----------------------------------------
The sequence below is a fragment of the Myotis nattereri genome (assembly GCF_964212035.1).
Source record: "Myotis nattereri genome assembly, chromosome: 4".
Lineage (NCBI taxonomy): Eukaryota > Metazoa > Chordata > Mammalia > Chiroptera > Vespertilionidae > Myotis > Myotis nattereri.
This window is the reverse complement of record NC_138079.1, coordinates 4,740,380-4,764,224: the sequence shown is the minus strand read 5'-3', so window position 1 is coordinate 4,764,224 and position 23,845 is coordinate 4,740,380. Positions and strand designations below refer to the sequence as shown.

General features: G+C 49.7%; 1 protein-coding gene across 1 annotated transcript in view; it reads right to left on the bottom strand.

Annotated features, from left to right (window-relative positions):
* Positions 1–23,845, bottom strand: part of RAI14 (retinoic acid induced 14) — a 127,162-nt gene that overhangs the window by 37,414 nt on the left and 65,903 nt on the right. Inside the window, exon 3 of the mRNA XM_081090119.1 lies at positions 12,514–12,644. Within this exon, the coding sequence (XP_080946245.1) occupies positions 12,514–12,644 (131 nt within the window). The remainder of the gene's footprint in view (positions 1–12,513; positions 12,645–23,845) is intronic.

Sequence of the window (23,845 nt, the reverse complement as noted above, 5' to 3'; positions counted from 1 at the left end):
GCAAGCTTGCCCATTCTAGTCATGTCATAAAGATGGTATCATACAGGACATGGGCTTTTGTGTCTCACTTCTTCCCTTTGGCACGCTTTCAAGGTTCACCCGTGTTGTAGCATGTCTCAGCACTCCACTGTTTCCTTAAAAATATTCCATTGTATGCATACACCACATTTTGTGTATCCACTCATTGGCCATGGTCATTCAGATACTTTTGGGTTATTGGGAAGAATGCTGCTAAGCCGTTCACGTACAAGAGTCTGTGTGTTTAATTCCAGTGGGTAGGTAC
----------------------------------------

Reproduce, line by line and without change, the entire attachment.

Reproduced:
The sequence below is a fragment of the Myotis nattereri genome (assembly GCF_964212035.1).
Source record: "Myotis nattereri genome assembly, chromosome: 4".
Lineage (NCBI taxonomy): Eukaryota > Metazoa > Chordata > Mammalia > Chiroptera > Vespertilionidae > Myotis > Myotis nattereri.
This window is the reverse complement of record NC_138079.1, coordinates 4,740,380-4,764,224: the sequence shown is the minus strand read 5'-3', so window position 1 is coordinate 4,764,224 and position 23,845 is coordinate 4,740,380. Positions and strand designations below refer to the sequence as shown.

General features: G+C 49.7%; 1 protein-coding gene across 1 annotated transcript in view; it reads right to left on the bottom strand.

Annotated features, from left to right (window-relative positions):
* Positions 1–23,845, bottom strand: part of RAI14 (retinoic acid induced 14) — a 127,162-nt gene that overhangs the window by 37,414 nt on the left and 65,903 nt on the right. Inside the window, exon 3 of the mRNA XM_081090119.1 lies at positions 12,514–12,644. Within this exon, the coding sequence (XP_080946245.1) occupies positions 12,514–12,644 (131 nt within the window). The remainder of the gene's footprint in view (positions 1–12,513; positions 12,645–23,845) is intronic.

Sequence of the window (23,845 nt, the reverse complement as noted above, 5' to 3'; positions counted from 1 at the left end):
GCAAGCTTGCCCATTCTAGTCATGTCATAAAGATGGTATCATACAGGACATGGGCTTTTGTGTCTCACTTCTTCCCTTTGGCACGCTTTCAAGGTTCACCCGTGTTGTAGCATGTCTCAGCACTCCACTGTTTCCTTAAAAATATTCCATTGTATGCATACACCACATTTTGTGTATCCACTCATTGGCCATGGTCATTCAGATACTTTTGGGTTATTGGGAAGAATGCTGCTAAGCCGTTCACGTACAAGAGTCTGTGTGTTTAATTCCAGTGGGTAGGTAC